Kalinski: The Colorado River of real estate flows on

If you consume your news and updates from the national mainstream media, you are likely under the impression that homes are not selling, the market is collapsing, interest rates are spiking, and you’ve lost a lot of the equity in your home.  You are likely — and understandably — gripped by fear and uncertainty, and you are not alone.  It’s not your fault; the view that the media presents is bleak and frightening. It’s also largely misleading and inaccurate.  

What follows below should give you comfort by putting things into perspective and illuminating the truth of the situation, which is that our river of real estate is and will continue to flow and is actually healthier now in many ways than it has been in years.

A Harvard University study found that 13% of the U.S. population (including homeowners and renters) moves every year.  

Based on the study, the reasons people move include:

  • • Relocation.
  • • Relationship change.
  • • Retirement.
  • • Starting a new chapter in life.
  • • Military.
  • • Becoming a homeowner.
  • • Job change.
  • • Marriage.
  • • Education.
  • • Starting a family.
  • • Divorce.
  • • Seeking adventure.
  • • Upsizing.
  • • Financial crisis.
  • • Death.
  • • Better neighborhood.
  • • Better schools.

Many or most of these reasons come up regardless of market conditions. And, in fact, this was born out in the Great Recession, where existing home sales only fell an average of 20% annually.

Let’s take a look at our local real estate market to see how this might play out in 2023. Would you believe that we could expect between 6,400 and more than 8,000 transactions this year?  This is how the math works for Boulder County (see chart):

In support of this, consider that LendEDU found that 55% of buyers during the pandemic were not satisfied with their purchase. And if you recall what buying in the pandemic was like, you will understand why. Many buyers put offers in on numerous homes against competing offers before finally getting one under contract. And in order to get that home under contract, they likely had to offer significantly more than the asking price and forgo a property inspection. The silver lining for these unsatisfied buyers is that, nationally, they have an average of more than $300,000 in equity in the home that they settled for.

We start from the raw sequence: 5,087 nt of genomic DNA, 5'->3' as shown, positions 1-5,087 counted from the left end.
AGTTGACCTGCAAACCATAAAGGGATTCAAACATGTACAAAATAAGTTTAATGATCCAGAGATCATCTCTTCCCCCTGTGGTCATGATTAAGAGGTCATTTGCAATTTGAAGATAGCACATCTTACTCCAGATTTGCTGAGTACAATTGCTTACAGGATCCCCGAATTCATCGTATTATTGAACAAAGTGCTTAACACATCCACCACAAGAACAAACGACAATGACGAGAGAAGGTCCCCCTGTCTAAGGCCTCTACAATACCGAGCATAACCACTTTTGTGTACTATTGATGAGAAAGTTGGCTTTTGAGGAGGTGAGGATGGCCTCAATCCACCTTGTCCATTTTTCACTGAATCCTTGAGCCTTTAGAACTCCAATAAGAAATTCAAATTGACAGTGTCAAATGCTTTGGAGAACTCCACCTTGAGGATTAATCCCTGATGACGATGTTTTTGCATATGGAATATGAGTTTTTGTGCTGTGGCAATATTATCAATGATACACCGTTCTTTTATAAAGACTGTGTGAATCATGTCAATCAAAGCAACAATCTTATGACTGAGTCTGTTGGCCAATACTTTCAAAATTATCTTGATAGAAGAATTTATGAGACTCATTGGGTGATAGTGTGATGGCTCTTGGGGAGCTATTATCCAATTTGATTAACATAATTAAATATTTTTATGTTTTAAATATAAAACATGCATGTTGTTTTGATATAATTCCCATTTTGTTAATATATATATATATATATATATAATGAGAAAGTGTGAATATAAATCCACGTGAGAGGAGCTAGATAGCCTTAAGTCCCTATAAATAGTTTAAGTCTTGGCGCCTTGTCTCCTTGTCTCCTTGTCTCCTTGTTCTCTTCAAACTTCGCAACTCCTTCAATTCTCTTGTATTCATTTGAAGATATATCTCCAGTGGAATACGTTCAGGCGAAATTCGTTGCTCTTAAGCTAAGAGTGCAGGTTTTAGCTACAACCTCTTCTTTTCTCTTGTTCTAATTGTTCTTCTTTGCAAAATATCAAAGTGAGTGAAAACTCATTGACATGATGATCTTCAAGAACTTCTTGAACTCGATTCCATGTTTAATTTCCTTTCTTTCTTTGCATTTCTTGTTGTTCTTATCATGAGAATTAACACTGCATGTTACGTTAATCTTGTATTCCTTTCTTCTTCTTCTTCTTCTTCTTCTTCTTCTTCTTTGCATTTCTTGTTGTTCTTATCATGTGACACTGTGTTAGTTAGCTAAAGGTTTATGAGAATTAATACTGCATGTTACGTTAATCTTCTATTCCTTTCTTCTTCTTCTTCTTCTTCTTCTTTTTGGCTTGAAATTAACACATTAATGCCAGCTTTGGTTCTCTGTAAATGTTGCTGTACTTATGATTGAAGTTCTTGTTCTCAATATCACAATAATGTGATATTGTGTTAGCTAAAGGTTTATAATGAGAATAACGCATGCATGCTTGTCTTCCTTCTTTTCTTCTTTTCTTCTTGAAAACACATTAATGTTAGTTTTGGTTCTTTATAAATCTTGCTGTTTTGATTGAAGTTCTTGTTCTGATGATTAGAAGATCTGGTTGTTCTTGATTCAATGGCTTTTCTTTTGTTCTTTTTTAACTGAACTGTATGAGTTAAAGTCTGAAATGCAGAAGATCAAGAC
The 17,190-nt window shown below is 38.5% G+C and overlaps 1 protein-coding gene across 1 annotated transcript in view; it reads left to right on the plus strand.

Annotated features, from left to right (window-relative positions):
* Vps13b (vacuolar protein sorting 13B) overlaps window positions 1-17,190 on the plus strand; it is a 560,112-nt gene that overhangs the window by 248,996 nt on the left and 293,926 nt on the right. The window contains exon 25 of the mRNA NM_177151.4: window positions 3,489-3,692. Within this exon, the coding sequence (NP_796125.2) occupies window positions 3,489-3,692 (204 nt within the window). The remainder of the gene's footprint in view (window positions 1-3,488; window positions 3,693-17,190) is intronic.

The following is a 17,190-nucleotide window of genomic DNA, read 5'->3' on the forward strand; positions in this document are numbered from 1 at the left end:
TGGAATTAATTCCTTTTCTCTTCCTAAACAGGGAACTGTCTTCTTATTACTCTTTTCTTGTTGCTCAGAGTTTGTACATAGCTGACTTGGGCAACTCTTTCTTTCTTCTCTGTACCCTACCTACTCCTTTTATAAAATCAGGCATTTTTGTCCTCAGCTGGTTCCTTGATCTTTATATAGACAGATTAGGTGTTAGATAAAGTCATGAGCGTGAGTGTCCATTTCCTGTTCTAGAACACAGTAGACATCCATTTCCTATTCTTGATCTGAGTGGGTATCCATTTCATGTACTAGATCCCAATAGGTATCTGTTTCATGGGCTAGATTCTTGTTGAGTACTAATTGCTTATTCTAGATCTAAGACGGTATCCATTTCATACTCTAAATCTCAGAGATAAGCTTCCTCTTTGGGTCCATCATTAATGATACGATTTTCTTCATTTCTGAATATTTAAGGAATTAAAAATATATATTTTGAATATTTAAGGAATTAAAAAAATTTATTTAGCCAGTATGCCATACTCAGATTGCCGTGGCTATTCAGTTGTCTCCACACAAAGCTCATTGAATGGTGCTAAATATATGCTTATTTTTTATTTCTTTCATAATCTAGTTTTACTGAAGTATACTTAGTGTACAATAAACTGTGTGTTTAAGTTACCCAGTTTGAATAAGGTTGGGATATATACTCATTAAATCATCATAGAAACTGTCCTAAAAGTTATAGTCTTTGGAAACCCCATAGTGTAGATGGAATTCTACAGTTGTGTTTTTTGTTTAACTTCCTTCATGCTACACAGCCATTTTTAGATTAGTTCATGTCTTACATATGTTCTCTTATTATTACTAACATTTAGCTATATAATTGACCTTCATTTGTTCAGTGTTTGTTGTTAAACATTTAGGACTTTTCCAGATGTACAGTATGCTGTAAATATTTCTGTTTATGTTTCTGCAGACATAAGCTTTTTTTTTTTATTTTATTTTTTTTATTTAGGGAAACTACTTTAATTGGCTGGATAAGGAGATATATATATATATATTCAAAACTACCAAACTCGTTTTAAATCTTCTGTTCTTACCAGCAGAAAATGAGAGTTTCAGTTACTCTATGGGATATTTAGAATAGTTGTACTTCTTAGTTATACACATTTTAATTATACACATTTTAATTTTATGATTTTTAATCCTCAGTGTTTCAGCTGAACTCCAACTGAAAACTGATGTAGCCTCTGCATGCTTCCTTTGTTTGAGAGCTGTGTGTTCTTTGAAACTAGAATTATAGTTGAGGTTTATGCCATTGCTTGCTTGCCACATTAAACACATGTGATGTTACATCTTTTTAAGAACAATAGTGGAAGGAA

Taken together, many homeowners are unhappy with their situation, and they have money in their pockets, which sounds like a recipe for future buyers. And this is in addition to all of the other reasons people move every year. Yes, interest rates have increased substantially over a year ago, but at 6%, they are still below historical averages, and it seems like a critical mass of people are deciding to “marry the house and date the rate,” meaning that they are buying now and planning to refinance in a year or two when rates come back down. Anecdotally, we are seeing this play out in our market, with under contract rates increasing, more showings on listings, and even the limited return of multiple offers.

All of this is to say, whether you are thinking of buying or selling, there will likely be a market for you this year — and it will likely be closer to a balanced playing field.

Jay Kalinski is the owner of Re/Max of Boulder and Re/Max Elevate.

Source: BizWest

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